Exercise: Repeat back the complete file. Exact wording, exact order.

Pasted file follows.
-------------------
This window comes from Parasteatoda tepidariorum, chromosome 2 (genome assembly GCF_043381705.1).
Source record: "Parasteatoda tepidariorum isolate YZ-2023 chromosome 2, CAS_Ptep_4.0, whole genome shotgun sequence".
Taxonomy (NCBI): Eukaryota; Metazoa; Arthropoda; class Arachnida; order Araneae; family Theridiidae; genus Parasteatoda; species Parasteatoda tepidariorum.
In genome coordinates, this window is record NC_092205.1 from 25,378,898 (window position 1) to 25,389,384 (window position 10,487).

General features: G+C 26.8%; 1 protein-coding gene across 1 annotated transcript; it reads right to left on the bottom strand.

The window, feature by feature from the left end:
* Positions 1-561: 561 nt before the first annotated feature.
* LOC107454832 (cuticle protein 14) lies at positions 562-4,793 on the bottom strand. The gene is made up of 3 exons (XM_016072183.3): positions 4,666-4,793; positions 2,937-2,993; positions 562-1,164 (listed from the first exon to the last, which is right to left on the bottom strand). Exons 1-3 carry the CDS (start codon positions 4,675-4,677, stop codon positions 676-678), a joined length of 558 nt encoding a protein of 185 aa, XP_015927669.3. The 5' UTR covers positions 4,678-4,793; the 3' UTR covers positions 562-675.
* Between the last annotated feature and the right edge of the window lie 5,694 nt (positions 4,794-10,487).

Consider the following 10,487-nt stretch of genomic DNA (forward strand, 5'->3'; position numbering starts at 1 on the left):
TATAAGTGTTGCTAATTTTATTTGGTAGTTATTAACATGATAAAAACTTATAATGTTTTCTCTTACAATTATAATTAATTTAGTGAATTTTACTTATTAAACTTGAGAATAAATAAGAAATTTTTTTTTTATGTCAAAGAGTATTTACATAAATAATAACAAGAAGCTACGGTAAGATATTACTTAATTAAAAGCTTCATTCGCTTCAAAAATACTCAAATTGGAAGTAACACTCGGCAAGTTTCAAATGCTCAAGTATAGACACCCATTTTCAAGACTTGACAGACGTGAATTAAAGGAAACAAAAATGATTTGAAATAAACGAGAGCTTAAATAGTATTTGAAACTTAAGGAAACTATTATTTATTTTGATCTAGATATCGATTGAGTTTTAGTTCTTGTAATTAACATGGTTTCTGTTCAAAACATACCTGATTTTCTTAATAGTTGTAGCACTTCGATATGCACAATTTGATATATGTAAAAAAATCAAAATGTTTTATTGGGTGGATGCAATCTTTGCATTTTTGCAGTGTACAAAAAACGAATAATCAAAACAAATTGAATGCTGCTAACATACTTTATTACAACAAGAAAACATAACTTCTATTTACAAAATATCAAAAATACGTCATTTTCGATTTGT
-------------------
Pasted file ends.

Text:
This window comes from Parasteatoda tepidariorum, chromosome 2 (genome assembly GCF_043381705.1).
Source record: "Parasteatoda tepidariorum isolate YZ-2023 chromosome 2, CAS_Ptep_4.0, whole genome shotgun sequence".
Taxonomy (NCBI): Eukaryota; Metazoa; Arthropoda; class Arachnida; order Araneae; family Theridiidae; genus Parasteatoda; species Parasteatoda tepidariorum.
In genome coordinates, this window is record NC_092205.1 from 25,378,898 (window position 1) to 25,389,384 (window position 10,487).

General features: G+C 26.8%; 1 protein-coding gene across 1 annotated transcript; it reads right to left on the bottom strand.

The window, feature by feature from the left end:
* Positions 1-561: 561 nt before the first annotated feature.
* LOC107454832 (cuticle protein 14) lies at positions 562-4,793 on the bottom strand. The gene is made up of 3 exons (XM_016072183.3): positions 4,666-4,793; positions 2,937-2,993; positions 562-1,164 (listed from the first exon to the last, which is right to left on the bottom strand). Exons 1-3 carry the CDS (start codon positions 4,675-4,677, stop codon positions 676-678), a joined length of 558 nt encoding a protein of 185 aa, XP_015927669.3. The 5' UTR covers positions 4,678-4,793; the 3' UTR covers positions 562-675.
* Between the last annotated feature and the right edge of the window lie 5,694 nt (positions 4,794-10,487).

Consider the following 10,487-nt stretch of genomic DNA (forward strand, 5'->3'; position numbering starts at 1 on the left):
TATAAGTGTTGCTAATTTTATTTGGTAGTTATTAACATGATAAAAACTTATAATGTTTTCTCTTACAATTATAATTAATTTAGTGAATTTTACTTATTAAACTTGAGAATAAATAAGAAATTTTTTTTTTATGTCAAAGAGTATTTACATAAATAATAACAAGAAGCTACGGTAAGATATTACTTAATTAAAAGCTTCATTCGCTTCAAAAATACTCAAATTGGAAGTAACACTCGGCAAGTTTCAAATGCTCAAGTATAGACACCCATTTTCAAGACTTGACAGACGTGAATTAAAGGAAACAAAAATGATTTGAAATAAACGAGAGCTTAAATAGTATTTGAAACTTAAGGAAACTATTATTTATTTTGATCTAGATATCGATTGAGTTTTAGTTCTTGTAATTAACATGGTTTCTGTTCAAAACATACCTGATTTTCTTAATAGTTGTAGCACTTCGATATGCACAATTTGATATATGTAAAAAAATCAAAATGTTTTATTGGGTGGATGCAATCTTTGCATTTTTGCAGTGTACAAAAAACGAATAATCAAAACAAATTGAATGCTGCTAACATACTTTATTACAACAAGAAAACATAACTTCTATTTACAAAATATCAAAAATACGTCATTTTCGATTTGT